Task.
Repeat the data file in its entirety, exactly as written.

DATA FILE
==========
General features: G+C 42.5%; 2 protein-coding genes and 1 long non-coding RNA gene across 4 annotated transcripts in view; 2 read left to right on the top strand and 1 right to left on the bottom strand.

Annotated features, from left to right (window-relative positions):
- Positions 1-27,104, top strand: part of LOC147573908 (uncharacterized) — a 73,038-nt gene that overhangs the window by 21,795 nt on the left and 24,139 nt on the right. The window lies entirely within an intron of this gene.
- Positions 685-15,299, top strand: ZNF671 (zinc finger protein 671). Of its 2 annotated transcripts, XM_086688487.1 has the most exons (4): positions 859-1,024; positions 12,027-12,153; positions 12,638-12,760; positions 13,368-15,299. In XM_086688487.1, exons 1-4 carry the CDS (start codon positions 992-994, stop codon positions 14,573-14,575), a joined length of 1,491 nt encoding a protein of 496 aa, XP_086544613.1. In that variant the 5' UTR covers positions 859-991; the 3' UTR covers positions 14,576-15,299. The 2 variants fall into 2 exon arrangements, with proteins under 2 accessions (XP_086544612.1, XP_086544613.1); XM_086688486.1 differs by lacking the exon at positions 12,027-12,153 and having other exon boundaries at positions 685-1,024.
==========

General features: G+C 42.5%; 2 protein-coding genes and 1 long non-coding RNA gene across 4 annotated transcripts in view; 2 read left to right on the top strand and 1 right to left on the bottom strand.

Annotated features, from left to right (window-relative positions):
- Positions 1-27,104, top strand: part of LOC147573908 (uncharacterized) — a 73,038-nt gene that overhangs the window by 21,795 nt on the left and 24,139 nt on the right. The window lies entirely within an intron of this gene.
- Positions 685-15,299, top strand: ZNF671 (zinc finger protein 671). Of its 2 annotated transcripts, XM_086688487.1 has the most exons (4): positions 859-1,024; positions 12,027-12,153; positions 12,638-12,760; positions 13,368-15,299. In XM_086688487.1, exons 1-4 carry the CDS (start codon positions 992-994, stop codon positions 14,573-14,575), a joined length of 1,491 nt encoding a protein of 496 aa, XP_086544613.1. In that variant the 5' UTR covers positions 859-991; the 3' UTR covers positions 14,576-15,299. The 2 variants fall into 2 exon arrangements, with proteins under 2 accessions (XP_086544612.1, XP_086544613.1); XM_086688486.1 differs by lacking the exon at positions 12,027-12,153 and having other exon boundaries at positions 685-1,024.